As it were, that was my first approach. I learned a lot about how Angular renders the DOM in the process of creating this simple component; most of the learning was done while trying to add complexity for a more Angular-looking component.

Take, for example, the following:

<!-- DON'T USE THIS -->
<loading-indicator>
    <div *ngFor='#item in object.items'>
        <!-- stuff... -->
    </div>
</loading-indicator>

So that’s meant to give you an idea of the original approach I took. In this case, the loading-indicator blocked the embedded template until certain conditions were met.

The problem was that the repeater over object.items would actually render before the loading-indicator. Since object was async Angular would throw an error, and break the app before the template-blocking logic could even be loaded.

This was bad. I tried a bunch of things before hitting the Googles, and ultimately finding this blog post by Minko Gechev, in which he clearly (in bold letters) says:

Since Angular’s DOM compiler will process the todo-app component before its children, during the instantiation of the todo-app component the inputComponent and todosComponen properties will not be initialized. Their values are going to be set in the ngAfterViewInit life-cycle hook.

That was a solid indication that any template markup would be processed before the loading-indicator component, meaning that the attempt to repeat over object.items would always happen before the blocking logic of the loading-indicator removes it from the DOM.

There’s a possibility that if I had removed the part of the template that threw an error and instead put it into another component I might not have had a problem. While that’s the case, it would have locked the dev using this component into always separating the internal template out to another file, which can be annoying if the template isn’t very complex.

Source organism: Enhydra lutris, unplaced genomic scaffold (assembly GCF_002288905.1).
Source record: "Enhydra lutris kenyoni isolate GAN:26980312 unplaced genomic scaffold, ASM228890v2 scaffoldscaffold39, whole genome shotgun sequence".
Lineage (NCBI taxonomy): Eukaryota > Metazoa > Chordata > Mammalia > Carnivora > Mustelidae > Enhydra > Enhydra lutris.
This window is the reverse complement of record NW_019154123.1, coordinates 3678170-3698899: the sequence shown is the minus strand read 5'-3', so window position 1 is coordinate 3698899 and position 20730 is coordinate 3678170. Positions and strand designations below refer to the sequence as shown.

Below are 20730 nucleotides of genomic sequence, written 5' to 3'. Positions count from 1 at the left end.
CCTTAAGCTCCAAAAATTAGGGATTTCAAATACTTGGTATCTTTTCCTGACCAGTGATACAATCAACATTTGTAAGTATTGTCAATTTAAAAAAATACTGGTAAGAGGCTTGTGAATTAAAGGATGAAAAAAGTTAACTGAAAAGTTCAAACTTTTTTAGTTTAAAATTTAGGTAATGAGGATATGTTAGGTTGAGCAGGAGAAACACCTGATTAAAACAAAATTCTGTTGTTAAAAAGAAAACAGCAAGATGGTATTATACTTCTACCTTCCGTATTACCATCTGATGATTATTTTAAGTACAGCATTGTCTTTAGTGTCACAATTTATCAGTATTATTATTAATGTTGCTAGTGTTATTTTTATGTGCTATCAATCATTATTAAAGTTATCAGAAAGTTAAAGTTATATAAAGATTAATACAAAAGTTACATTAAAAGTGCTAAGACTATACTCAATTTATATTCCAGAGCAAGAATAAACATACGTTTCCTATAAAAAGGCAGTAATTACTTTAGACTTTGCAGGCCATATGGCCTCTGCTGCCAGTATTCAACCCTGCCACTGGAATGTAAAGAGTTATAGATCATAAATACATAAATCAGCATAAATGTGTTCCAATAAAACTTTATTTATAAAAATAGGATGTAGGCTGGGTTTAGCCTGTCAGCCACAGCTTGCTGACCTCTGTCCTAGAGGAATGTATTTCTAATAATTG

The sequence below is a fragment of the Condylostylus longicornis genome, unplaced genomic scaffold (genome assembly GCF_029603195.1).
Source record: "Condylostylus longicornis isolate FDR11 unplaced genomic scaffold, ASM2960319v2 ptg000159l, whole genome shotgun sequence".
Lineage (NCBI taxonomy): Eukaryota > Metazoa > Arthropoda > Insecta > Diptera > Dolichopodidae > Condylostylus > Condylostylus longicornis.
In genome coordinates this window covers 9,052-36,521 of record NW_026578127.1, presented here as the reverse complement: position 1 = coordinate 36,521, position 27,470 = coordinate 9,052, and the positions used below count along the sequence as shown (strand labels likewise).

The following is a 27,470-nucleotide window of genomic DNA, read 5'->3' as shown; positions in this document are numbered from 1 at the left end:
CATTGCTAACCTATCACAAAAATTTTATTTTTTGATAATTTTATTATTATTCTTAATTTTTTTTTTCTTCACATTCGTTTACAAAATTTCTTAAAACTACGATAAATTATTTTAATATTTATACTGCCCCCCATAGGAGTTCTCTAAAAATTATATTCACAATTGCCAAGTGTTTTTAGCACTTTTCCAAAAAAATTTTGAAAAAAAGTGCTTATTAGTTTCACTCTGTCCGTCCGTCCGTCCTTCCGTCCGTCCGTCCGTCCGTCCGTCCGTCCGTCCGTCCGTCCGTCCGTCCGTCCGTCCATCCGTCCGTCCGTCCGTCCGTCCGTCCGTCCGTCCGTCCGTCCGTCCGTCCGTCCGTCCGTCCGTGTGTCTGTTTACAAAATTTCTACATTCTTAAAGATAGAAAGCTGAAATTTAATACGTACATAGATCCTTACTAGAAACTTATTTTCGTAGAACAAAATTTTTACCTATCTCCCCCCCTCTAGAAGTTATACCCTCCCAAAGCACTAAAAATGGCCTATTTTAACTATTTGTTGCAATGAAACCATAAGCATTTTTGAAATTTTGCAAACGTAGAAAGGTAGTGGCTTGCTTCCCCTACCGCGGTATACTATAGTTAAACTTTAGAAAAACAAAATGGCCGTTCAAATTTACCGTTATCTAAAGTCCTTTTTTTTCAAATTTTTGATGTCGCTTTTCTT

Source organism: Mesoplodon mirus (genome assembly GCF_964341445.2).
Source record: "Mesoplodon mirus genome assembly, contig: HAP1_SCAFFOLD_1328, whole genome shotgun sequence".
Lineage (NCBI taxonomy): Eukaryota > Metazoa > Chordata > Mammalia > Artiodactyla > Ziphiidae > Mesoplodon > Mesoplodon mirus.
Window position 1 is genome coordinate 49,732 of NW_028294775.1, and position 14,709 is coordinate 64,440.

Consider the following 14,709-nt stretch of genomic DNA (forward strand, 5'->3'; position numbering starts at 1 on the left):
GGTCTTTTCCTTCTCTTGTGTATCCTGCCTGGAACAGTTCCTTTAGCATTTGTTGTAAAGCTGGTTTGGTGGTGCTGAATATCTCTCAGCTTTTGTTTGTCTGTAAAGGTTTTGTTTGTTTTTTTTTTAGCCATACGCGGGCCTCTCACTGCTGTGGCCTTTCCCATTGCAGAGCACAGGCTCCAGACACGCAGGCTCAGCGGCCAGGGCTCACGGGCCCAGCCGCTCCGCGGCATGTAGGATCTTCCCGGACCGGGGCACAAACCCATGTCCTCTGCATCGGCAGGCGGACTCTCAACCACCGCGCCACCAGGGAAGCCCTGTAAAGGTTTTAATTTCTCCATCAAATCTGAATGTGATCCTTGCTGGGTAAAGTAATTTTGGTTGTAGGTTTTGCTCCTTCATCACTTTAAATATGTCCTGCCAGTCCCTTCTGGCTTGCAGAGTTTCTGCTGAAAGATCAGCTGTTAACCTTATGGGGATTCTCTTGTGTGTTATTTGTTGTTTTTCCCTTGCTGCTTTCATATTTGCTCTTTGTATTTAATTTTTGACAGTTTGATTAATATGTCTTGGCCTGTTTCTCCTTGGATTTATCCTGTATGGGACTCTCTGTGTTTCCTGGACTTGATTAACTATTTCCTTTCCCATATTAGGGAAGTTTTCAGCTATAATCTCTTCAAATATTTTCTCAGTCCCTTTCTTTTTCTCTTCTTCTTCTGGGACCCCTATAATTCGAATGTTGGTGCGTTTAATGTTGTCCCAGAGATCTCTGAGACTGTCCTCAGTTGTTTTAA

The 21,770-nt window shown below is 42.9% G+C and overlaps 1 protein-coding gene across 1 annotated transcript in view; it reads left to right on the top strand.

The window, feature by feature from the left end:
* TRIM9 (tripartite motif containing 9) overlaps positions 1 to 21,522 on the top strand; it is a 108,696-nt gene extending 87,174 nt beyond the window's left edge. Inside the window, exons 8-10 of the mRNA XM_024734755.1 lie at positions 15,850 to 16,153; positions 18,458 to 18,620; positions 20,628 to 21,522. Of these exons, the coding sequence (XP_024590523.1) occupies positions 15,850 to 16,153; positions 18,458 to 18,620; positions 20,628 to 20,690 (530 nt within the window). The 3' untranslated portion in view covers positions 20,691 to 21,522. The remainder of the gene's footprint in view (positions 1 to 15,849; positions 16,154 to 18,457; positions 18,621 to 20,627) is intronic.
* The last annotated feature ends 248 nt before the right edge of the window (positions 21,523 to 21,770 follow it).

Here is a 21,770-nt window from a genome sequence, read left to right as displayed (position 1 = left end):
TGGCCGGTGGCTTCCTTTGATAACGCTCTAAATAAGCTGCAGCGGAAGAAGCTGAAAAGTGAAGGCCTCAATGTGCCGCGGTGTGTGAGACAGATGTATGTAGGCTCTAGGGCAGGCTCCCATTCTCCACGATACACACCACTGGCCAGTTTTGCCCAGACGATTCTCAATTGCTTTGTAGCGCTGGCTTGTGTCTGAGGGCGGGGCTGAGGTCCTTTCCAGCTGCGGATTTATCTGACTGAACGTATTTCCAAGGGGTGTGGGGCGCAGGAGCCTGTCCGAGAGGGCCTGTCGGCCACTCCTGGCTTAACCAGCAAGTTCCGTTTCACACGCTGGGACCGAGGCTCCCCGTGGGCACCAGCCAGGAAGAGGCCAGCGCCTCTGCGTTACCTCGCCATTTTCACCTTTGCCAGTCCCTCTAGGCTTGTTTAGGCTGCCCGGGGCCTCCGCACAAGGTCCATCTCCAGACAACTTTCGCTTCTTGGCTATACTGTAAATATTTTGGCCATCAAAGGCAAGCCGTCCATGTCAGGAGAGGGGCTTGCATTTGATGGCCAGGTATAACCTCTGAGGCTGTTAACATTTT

Alternatively, the approach above works both ways – with DOM-blocked markup living inline, or in a separate component. Ultimately I figured that was the better approach.

Still, I’m happy to hear from anyone who disagrees in an attempt to improve.

10 responses to “A Loading Spinner in Angular 2 Using ngSwitch”

  1. Ofer Gal says:

    My code uses subscribe for the async call to the data source in ngOnInit() this._KeyDocumentService.getKeyDocuments(this.typeOfDocs)
    .subscribe(
    KeyDocuments => this.onDOcsRetrieved(KeyDocuments),
    error => this.errorMessage = error);
    Where do I put your this.ready();

    • Colin says:

      You’d add it at whatever point in your flow where you’re ready to display data to the user. So in this case, you might add it as a second function on your subscribe callback:

      this._KeyDocumentService.getKeyDocuments(this.typeOfDocs)
      .subscribe(
          KeyDocuments => {
              // I'm assuming this is a synchronous method,
              // so I'll put the ready call after
              this.onDocsRetrieved(KeyDocuments);
              // now that we've processed whatever data we'll get,
              // we can display it to the user
              this.ready();
          },
          error => this.errorMessage = error;
      );
      

      Also, since you already have a handler for your subscribe stream – onDocsRetrieved – you could just add it in there.

      With this approach, each time your subscribe stream gets a new update, this.ready() will fire. It’s not a bad thing, setting a true value to true again; just something to be aware of. If you wanted to limit that, you might wrap it in a conditional:

      this._KeyDocumentService.getKeyDocuments(this.typeOfDocs)
      .subscribe(
          KeyDocuments => {
              this.onDocsRetrieved(KeyDocuments);
              if(something && something.else) this.ready();
          },
          error => this.errorMessage = error;
      );
      

      Thanks for asking! Hope this helps, and please let me know if you have any other questions.

  2. Ed Appell says: